A man shovels snow in SoHo during a snowstorm on January 21, 2014 in New York City. Areas of the Northeast are predicted to receive up to a foot of snow in what may be the biggest snowfall of the season so far. (Photo by John Moore/Getty Images)
When it comes to overtime and salt, most area municipalities are running low. Take a look at the cost of both in several area communities.
There's more to the story when you become an Insider. WCPO Insider's membership is an additional benefit on top of everything you can get for free on WCPO.com. We created an entire digital organization dedicated to bringing you exclusive access to in-depth stories that you can’t get anywhere else, handpicked events, and incredible savings on things you love to do. To find out more click here.
CINCINNATI — When you woke up Monday, did you sigh and shake your head?
Here we go again: Rain turned to ice and snow. Lots and lots of snow. Models indicated between four and seven inches of snow was expected at various parts of the Tri-State Monday.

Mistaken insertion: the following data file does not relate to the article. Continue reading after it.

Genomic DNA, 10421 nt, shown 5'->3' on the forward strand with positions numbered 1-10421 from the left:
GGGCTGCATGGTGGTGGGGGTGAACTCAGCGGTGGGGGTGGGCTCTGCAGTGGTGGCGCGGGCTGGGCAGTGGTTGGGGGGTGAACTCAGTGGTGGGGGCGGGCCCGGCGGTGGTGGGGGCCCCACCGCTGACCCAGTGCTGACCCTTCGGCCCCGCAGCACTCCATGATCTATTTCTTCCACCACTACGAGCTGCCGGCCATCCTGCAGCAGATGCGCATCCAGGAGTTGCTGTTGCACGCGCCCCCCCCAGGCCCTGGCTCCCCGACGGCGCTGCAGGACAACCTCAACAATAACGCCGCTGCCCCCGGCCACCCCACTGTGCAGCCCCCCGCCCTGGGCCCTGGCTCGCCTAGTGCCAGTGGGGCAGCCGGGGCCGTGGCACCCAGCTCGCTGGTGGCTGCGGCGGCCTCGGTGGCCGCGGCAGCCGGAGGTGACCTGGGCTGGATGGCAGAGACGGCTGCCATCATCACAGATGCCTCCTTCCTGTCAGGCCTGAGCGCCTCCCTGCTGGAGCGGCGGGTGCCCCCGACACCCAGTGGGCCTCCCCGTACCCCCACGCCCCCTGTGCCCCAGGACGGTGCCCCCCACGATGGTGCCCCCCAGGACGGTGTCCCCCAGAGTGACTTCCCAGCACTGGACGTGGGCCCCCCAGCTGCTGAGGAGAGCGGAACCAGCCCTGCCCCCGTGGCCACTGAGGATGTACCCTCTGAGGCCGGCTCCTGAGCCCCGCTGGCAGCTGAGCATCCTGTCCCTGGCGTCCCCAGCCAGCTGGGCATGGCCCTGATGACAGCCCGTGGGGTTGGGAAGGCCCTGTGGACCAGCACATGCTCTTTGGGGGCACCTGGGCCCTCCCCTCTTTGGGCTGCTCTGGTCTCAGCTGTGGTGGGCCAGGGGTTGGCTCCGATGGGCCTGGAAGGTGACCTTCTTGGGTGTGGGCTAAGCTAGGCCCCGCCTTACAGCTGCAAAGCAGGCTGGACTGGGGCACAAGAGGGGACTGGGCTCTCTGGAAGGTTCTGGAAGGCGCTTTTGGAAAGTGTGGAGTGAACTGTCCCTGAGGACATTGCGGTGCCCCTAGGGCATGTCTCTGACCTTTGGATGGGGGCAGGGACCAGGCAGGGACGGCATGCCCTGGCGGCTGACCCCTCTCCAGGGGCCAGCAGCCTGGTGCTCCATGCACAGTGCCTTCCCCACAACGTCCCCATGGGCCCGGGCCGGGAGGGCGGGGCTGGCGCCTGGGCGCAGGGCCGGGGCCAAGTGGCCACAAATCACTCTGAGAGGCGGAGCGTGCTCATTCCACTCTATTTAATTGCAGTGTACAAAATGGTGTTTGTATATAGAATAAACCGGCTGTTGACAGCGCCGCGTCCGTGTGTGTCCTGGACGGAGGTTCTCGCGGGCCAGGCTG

Imagine being the finance directors of the area's various municipalities, where this winter has cost most tens of thousands —and in some cases, hundreds of thousands of dollars—in overtime. At the same time, salt supplies are beyond dwindling, they are dangerously low.
See where this winter has left several communities in terms of overtime costs and salt use. Click on each bar to view exact totals for this winter season.
View Tri-State Snow Stats
Reporting contributed by: Jessica Noll, Kevin Osborne, Kareem Elgazzar, Taylor Mirfendereski.